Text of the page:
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Health officials: Rural Kansans split so far on getting COVID-19 vaccine

Published: Dec. 10, 2020 at 6:01 PM CST
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SALINA, Kan. (KWCH) - Some rural Kansas counties that have seen the worst of the COVID-19 pandemic are now standing by for further information about the vaccine to fight against the virus.

Norton County Hospital Community Relations Director Katie Allen Wagner said her community so far is among those where people are split on whether they will take a COVID-19 vaccine.

“We’re seeing the same thing with our hospital staff as well. We’ve done an internal survey. It’s about 50/50 on who would get the vaccine and who would like to wait,” Wagner said.

The Finney County Health Department is hearing similar feedback.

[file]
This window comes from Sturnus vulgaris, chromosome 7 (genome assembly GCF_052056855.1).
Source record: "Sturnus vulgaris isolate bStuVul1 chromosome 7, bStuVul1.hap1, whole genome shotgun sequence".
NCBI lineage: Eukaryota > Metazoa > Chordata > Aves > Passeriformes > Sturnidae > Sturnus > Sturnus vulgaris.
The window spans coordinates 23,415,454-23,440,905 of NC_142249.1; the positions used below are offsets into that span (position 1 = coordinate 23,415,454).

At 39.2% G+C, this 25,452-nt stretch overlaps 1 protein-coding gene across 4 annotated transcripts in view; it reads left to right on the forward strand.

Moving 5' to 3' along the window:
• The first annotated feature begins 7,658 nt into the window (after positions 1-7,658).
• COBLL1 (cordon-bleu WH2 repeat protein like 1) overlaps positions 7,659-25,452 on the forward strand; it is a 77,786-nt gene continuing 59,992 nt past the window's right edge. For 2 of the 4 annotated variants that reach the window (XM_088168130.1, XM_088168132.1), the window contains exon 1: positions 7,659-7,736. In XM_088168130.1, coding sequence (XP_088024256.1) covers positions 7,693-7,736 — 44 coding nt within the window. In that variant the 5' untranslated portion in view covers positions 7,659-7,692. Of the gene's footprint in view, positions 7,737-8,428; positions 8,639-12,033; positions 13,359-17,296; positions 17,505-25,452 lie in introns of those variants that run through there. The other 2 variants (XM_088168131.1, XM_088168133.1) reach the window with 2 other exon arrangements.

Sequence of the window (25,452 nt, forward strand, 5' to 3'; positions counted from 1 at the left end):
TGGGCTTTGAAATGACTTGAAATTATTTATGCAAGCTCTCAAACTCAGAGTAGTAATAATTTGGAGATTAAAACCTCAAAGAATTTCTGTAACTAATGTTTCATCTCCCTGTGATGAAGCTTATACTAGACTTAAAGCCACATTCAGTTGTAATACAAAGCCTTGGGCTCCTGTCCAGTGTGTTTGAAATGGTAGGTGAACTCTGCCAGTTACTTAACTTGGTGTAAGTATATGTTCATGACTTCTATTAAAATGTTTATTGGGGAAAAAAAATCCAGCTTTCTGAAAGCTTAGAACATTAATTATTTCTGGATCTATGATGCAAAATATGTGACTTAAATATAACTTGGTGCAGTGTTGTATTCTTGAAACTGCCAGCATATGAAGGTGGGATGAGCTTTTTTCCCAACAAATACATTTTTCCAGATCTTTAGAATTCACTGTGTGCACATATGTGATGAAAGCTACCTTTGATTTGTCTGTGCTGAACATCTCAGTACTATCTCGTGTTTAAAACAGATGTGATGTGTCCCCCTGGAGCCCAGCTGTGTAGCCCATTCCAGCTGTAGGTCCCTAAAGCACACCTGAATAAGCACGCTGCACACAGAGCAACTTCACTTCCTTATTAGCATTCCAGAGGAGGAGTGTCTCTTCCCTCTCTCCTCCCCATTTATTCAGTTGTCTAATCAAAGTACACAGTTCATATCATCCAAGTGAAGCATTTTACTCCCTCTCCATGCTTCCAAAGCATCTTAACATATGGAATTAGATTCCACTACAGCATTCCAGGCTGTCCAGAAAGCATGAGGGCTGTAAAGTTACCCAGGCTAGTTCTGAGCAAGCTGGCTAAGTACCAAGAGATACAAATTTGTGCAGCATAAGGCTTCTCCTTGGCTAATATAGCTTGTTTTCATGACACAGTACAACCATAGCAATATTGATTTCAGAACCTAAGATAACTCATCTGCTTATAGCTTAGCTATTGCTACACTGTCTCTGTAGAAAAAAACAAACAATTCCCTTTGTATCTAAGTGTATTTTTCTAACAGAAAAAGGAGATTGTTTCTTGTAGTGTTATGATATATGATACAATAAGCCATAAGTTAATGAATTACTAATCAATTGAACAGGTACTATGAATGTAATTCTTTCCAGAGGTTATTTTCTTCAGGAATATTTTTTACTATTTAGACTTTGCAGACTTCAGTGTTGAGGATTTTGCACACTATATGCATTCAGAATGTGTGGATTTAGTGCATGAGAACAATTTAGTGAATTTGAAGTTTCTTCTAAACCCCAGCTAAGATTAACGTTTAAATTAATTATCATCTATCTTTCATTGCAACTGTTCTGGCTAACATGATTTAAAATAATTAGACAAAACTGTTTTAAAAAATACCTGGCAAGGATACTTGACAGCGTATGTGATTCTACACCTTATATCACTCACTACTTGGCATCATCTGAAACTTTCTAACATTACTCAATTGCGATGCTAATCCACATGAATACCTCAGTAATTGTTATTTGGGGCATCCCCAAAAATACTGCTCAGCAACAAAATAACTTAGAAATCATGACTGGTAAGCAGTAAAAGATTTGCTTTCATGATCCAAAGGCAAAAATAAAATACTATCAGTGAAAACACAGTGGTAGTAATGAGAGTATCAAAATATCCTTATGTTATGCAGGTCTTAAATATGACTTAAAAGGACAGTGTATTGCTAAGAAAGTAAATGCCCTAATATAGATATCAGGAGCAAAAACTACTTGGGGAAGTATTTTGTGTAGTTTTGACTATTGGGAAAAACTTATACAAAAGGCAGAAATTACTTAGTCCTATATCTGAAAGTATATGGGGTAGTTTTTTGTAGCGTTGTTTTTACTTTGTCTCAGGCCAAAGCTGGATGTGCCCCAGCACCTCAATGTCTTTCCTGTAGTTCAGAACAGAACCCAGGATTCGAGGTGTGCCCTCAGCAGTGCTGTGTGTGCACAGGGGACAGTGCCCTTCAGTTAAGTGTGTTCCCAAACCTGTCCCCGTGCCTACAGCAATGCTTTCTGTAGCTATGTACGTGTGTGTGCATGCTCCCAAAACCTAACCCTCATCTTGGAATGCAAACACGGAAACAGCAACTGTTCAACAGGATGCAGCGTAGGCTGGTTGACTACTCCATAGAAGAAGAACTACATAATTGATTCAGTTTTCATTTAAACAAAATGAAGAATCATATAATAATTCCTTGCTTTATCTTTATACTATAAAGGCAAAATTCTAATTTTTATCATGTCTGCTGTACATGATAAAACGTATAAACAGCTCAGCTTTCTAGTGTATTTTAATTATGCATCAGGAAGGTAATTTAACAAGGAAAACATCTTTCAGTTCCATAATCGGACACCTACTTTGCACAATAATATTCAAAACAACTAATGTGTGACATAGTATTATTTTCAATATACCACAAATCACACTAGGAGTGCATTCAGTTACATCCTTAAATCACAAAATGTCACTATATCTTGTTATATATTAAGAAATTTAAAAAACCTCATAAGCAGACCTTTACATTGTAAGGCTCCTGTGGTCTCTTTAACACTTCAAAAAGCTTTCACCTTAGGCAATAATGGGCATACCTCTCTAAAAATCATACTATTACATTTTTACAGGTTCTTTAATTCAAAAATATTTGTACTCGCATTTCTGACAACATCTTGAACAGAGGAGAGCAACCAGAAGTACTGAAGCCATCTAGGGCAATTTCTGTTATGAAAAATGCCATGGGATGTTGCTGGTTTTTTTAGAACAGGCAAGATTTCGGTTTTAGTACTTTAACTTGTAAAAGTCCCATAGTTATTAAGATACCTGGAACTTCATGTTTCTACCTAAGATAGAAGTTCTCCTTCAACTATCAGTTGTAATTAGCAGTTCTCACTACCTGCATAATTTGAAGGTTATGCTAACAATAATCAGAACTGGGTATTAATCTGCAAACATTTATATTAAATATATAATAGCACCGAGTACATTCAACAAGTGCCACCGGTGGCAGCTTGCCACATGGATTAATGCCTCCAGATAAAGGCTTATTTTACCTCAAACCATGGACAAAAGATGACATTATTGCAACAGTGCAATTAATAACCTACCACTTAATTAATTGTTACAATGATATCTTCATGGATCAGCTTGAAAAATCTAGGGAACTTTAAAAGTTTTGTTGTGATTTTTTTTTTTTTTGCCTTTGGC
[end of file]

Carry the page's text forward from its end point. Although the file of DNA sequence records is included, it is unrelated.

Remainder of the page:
“I’ve really heard kind of a mix of opinions of the COVID-19 vaccine,” said Finney County Health Department Director Colleen Drees.

Healthcare workers said uncertainty comes for many who still have a lot of questions about the vaccine.

“Of course, anything that has developed as quickly as what this vaccine has been, there’s gonna be questions,” Drees said.

Among the questions is whether those who have tested positive for COVID-19 and recovered need to get the vaccine.

Wagner said she’s seen a number of older people becoming more anxious to get it.

“The ones that I’ve visited with that are the most anxious to get the vaccine have been those in the older population, maybe those who are age 65 and older who have been homebound for the most part during this pandemic, and they’re kind of seeing the light at the end of the tunnel,” Wagner said.

While details like when, where, and how the vaccine will be stored and distributed are still in question, counties across Kansas are looking forward to getting more information about the vaccine early next week.

“We’ve been highly impacted by the pandemic here, so we’re looking for any opportunities to combat COVID-19,” Wagner said.

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